Don’t think you have to create some calculatingly clever, explosively entertaining, and fireworky fantastic customer service ideas.
Simple courtesies go a long way.
Contrast how we were treated on a recent drive to Florida by two different companies. On the drive we encountered a car problem that led to an opportunity for a hotel to go above and beyond. But they didn’t. As we were checking in, we mentioned that we had car trouble and hoped to have it fixed the next morning. Here is their missed opportunity. They could have said:
“Can we help get you a rental car?”
“Can we recommend a garage nearby that we trust?”
“Are you looking for a particular dealership that we can help you find?”
There were any number of things they might have said to show they cared. To us this would have meant a lot. As a result, we were disappointed when we were met with stony indifference.
The next morning the hotel’s breakfast buffet was out of butter. When asked about it, the lady working said, “It didn’t come in with our shipment, but we might have some by tomorrow.” Is there a butter shortage in Cincinnati? Butter is a pretty common item that most people expect to have with their breakfast. An employee could have shown some gumption and bought a pound of butter for that morning’s breakfast buffet. It’s a small thing, but this action would have been shareworthy. Instead we were disappointed.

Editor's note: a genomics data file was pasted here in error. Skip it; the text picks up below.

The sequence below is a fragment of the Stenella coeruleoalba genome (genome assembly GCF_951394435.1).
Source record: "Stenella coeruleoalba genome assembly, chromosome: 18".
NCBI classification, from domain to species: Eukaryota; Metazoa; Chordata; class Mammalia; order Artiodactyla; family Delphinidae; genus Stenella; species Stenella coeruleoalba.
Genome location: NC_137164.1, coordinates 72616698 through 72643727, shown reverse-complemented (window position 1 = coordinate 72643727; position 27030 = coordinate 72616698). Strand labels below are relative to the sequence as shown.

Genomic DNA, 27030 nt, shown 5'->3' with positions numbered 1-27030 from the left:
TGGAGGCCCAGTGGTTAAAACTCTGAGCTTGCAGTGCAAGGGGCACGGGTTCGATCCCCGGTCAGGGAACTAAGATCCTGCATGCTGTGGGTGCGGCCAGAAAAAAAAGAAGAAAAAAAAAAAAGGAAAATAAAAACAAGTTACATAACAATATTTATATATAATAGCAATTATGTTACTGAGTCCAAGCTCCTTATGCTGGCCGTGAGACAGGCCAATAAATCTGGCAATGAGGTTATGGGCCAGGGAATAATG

Then I arrived at The Audi Connection in Cincinnati. I have no affiliation to this company. It was just the closest Audi dealership to where we encountered the problem. I arrived before they were even officially open. They still let me in, and realizing that I was anxious to get back on the road, booked my car in for an immediate diagnostic to source the problem. After they figured out the issue, they informed me that the repair would take a couple of hours. They asked, “Would you like a rental car?” and “Can we suggest a place where you can get breakfast?”
I chose to wait. They offered a Keurig machine for coffee, tea, or whatever else I would like as I spent my time in the waiting area. A short time after I made it to the waiting area, another employee came by to check that I had everything I needed, and that I was connected to their wi-fi. These small actions meant a lot. They probably do these things every day for every customer, but that didn’t matter. I felt well taken care of with these simple courtesies. And that makes their customer service shareworthy.
Are you overlooking the simple things?
PS. In Canada, we celebrate Thanksgiving in October so we are doubly blessed to have the opportunity to also celebrate American Thanksgiving with our friends and neighbors again in November. We live here in the States 4-5 months a year and have a good perspective on what makes the US such an incredible place. Many of the smartest, most caring people I know are Americans, and they give of themselves time and time again. In that group I include the Miles clan and their extended families. You, the readers, are beneficiaries of their caring nature and crazy, off-the-charts smarts. I am thankful for all that and so I wish you a sincere “Happy Thanksgiving”.